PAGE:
Friday, March 12, 2010

Internet Job Boards - Friend or Foe

By Steve Jones, CPC March 11, 2010 for Photograph by: Handout, ACSESS

The Internet and job boards have given you and the rest of the entire world an equal ability to discover and apply for all the same jobs.

The Internet and job boards have given you and the rest of the entire world an equal ability to discover and apply for all the same jobs. Technology makes it easier for the qualified and the unqualified to clutter the field making it more difficult for you to stand out from the crowd. Understanding Internet job board technology can give you the upper hand when developing your resume and employment application strategy.

Here are a few quick tips that will increase your job board application results.

Tip #1 - Resume Key Words

Most employers use indexed database technology where the words and phrases contained within your resume are stored and then searchable within the database. It is very important that your resume contains the words and phrases that an employer will likely use in their resume searching and filtering process. For example, you may have had the title of "Product Support Specialist" in a call centre for an electronics company. If your job search is focused around customer interaction then the words "Customer Service", "Call Centre", "Client Support", "Inbound" and "CSR" are common words and expressions that might work for you. On the other hand, if your career objective is more technically focused than people focused then you should shift the emphasis of words in your resume to describe the specific products and technologies that you are familiar with.

You already have the headings in your resume like “Career Objective”, “Education” and “Career History” so why not include a heading called “Key Words” then list a set of key words that might match common words used by employers when using a database search engine.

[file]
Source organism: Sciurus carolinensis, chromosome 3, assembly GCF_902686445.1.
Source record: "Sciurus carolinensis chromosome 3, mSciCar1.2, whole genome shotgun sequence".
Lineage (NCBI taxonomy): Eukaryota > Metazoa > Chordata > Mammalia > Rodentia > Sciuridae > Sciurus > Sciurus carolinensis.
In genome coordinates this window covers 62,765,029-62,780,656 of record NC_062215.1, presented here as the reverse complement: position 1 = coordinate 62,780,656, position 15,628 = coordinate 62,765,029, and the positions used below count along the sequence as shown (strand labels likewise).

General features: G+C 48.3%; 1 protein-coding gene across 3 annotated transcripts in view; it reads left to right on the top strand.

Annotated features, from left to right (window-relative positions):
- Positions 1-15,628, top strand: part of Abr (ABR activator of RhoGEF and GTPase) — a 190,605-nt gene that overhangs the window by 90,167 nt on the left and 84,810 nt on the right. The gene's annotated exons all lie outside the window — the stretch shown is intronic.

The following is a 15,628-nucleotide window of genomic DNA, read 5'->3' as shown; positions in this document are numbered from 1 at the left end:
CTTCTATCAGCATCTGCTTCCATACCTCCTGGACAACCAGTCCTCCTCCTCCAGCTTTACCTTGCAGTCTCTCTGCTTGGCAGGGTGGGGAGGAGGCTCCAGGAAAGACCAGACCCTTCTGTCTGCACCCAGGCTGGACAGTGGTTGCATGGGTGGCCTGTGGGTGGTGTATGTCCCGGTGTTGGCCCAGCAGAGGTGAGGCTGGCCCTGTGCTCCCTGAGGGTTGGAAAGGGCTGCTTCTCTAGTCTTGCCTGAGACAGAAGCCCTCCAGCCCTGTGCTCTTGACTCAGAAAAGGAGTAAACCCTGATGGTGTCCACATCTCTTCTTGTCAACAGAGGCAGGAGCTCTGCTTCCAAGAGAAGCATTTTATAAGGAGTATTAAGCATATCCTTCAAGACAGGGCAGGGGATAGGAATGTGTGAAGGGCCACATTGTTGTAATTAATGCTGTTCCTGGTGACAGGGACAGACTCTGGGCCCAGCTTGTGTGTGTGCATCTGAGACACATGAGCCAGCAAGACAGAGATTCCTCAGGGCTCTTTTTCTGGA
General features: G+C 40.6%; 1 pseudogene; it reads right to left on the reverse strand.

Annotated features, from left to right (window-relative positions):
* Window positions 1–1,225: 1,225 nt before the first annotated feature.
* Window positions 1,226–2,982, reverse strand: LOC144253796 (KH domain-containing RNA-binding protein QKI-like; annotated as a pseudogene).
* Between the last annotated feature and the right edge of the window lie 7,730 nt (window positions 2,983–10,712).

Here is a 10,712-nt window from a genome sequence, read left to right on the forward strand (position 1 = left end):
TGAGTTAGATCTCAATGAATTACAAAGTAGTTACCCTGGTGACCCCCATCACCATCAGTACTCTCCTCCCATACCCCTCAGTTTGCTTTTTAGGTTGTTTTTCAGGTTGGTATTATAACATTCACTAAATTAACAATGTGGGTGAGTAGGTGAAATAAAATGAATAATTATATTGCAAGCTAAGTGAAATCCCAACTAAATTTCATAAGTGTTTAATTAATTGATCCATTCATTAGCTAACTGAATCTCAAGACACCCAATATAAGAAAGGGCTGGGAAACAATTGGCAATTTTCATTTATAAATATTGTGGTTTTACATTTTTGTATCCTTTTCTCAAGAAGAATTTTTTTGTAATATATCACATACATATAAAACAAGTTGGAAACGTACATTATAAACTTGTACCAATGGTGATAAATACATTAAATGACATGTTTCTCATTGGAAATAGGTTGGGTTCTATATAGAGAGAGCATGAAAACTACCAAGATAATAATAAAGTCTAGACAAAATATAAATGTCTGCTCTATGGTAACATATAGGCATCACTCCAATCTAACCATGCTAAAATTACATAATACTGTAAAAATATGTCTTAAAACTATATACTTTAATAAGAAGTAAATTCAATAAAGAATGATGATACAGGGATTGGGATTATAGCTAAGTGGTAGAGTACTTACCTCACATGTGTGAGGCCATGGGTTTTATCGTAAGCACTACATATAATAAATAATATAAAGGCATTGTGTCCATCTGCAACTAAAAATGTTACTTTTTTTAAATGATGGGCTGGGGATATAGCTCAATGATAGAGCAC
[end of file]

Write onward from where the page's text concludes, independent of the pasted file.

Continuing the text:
Tip #2 - .doc File Format
Employers use Applicant Tracking Systems (ATS) to store and sort the resumes and applications they receive. Most ATS are capable of handling Microsoft word .doc file formats but many have difficulty handling resumes in other formats such as PDF, .docx, wpd, html and other standards. These formats may have their advantages but not when attaching your resume to an on-line application form. If the words and phrases within your resume cannot be extracted by the employer’s applicant tracking software then you run the risk of never being noticed by a real person. Always submit your resume in the world's most common format.

Tip #3 - Follow Up
The biggest problem with on-line systems is the lack of human interaction. In the end, people will hire people to work with other people. Do your research and figure out who the human resources or hiring manager is and then send them a personal note pointing out that you have applied on-line. Include a professional letter that contains information that will motivate them to bypass the computer sorting process and go directly to your application. Try to make contact in person, over the phone or by email.

We frequently hear people talk about how lucky or unlucky they are in their job search. Luck has nothing to do with it. Remember that the smarter you work, the luckier you'll get.

The People Bank is an active member of ACSESS, the Association of Canadian Search Employment and Staffing Services and Steve Jones is President of both The People Bank and ACSESS.

1 comment:

Internet jobs said...

In today’s job market, lots of people are finding ways to do just that. Most Internet jobs come with flexible or part-time schedules.